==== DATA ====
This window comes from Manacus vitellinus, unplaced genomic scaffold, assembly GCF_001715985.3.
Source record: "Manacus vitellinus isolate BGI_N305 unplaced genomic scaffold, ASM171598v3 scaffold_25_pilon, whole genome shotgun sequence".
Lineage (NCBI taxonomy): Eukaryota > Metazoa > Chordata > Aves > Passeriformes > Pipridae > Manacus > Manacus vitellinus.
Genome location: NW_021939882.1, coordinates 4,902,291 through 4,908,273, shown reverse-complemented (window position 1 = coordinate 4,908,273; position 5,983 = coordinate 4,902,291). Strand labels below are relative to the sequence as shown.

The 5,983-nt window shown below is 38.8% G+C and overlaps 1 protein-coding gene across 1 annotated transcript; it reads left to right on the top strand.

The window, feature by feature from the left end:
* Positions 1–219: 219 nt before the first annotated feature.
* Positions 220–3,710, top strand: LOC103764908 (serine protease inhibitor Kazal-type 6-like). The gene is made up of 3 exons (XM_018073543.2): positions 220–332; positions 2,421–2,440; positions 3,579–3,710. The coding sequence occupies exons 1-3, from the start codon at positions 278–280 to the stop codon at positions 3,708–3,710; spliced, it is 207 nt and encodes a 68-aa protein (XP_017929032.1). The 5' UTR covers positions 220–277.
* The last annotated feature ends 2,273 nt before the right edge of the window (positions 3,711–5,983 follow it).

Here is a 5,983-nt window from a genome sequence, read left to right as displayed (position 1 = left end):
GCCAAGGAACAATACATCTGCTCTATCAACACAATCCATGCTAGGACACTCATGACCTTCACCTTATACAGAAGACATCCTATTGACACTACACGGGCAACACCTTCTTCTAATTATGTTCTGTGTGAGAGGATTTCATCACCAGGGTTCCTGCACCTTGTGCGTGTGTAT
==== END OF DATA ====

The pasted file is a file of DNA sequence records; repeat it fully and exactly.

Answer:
This window comes from Manacus vitellinus, unplaced genomic scaffold, assembly GCF_001715985.3.
Source record: "Manacus vitellinus isolate BGI_N305 unplaced genomic scaffold, ASM171598v3 scaffold_25_pilon, whole genome shotgun sequence".
Lineage (NCBI taxonomy): Eukaryota > Metazoa > Chordata > Aves > Passeriformes > Pipridae > Manacus > Manacus vitellinus.
Genome location: NW_021939882.1, coordinates 4,902,291 through 4,908,273, shown reverse-complemented (window position 1 = coordinate 4,908,273; position 5,983 = coordinate 4,902,291). Strand labels below are relative to the sequence as shown.

The 5,983-nt window shown below is 38.8% G+C and overlaps 1 protein-coding gene across 1 annotated transcript; it reads left to right on the top strand.

The window, feature by feature from the left end:
* Positions 1–219: 219 nt before the first annotated feature.
* Positions 220–3,710, top strand: LOC103764908 (serine protease inhibitor Kazal-type 6-like). The gene is made up of 3 exons (XM_018073543.2): positions 220–332; positions 2,421–2,440; positions 3,579–3,710. The coding sequence occupies exons 1-3, from the start codon at positions 278–280 to the stop codon at positions 3,708–3,710; spliced, it is 207 nt and encodes a 68-aa protein (XP_017929032.1). The 5' UTR covers positions 220–277.
* The last annotated feature ends 2,273 nt before the right edge of the window (positions 3,711–5,983 follow it).

Here is a 5,983-nt window from a genome sequence, read left to right as displayed (position 1 = left end):
GCCAAGGAACAATACATCTGCTCTATCAACACAATCCATGCTAGGACACTCATGACCTTCACCTTATACAGAAGACATCCTATTGACACTACACGGGCAACACCTTCTTCTAATTATGTTCTGTGTGAGAGGATTTCATCACCAGGGTTCCTGCACCTTGTGCGTGTGTAT